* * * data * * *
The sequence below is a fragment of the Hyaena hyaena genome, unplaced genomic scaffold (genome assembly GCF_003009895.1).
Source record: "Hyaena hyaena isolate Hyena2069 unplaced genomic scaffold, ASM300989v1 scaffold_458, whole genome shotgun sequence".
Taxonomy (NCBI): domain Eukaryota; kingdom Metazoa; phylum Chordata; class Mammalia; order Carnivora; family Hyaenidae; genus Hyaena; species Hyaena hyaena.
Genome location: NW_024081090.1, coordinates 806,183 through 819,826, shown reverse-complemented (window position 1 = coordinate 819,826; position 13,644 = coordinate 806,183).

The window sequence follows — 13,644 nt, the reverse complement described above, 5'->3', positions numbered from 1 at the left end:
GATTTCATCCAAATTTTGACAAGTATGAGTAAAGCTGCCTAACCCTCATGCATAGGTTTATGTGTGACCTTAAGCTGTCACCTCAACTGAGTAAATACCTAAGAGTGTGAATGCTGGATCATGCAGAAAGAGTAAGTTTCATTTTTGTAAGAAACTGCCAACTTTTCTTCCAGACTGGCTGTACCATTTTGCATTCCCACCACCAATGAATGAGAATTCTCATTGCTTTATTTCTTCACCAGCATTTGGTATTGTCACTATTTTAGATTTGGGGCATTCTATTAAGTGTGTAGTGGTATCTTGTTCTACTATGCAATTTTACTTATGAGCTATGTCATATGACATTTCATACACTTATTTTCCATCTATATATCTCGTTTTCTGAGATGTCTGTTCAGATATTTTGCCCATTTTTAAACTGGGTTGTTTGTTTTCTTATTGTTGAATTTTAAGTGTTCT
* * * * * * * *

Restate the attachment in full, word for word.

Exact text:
The sequence below is a fragment of the Hyaena hyaena genome, unplaced genomic scaffold (genome assembly GCF_003009895.1).
Source record: "Hyaena hyaena isolate Hyena2069 unplaced genomic scaffold, ASM300989v1 scaffold_458, whole genome shotgun sequence".
Taxonomy (NCBI): domain Eukaryota; kingdom Metazoa; phylum Chordata; class Mammalia; order Carnivora; family Hyaenidae; genus Hyaena; species Hyaena hyaena.
Genome location: NW_024081090.1, coordinates 806,183 through 819,826, shown reverse-complemented (window position 1 = coordinate 819,826; position 13,644 = coordinate 806,183).

The window sequence follows — 13,644 nt, the reverse complement described above, 5'->3', positions numbered from 1 at the left end:
GATTTCATCCAAATTTTGACAAGTATGAGTAAAGCTGCCTAACCCTCATGCATAGGTTTATGTGTGACCTTAAGCTGTCACCTCAACTGAGTAAATACCTAAGAGTGTGAATGCTGGATCATGCAGAAAGAGTAAGTTTCATTTTTGTAAGAAACTGCCAACTTTTCTTCCAGACTGGCTGTACCATTTTGCATTCCCACCACCAATGAATGAGAATTCTCATTGCTTTATTTCTTCACCAGCATTTGGTATTGTCACTATTTTAGATTTGGGGCATTCTATTAAGTGTGTAGTGGTATCTTGTTCTACTATGCAATTTTACTTATGAGCTATGTCATATGACATTTCATACACTTATTTTCCATCTATATATCTCGTTTTCTGAGATGTCTGTTCAGATATTTTGCCCATTTTTAAACTGGGTTGTTTGTTTTCTTATTGTTGAATTTTAAGTGTTCT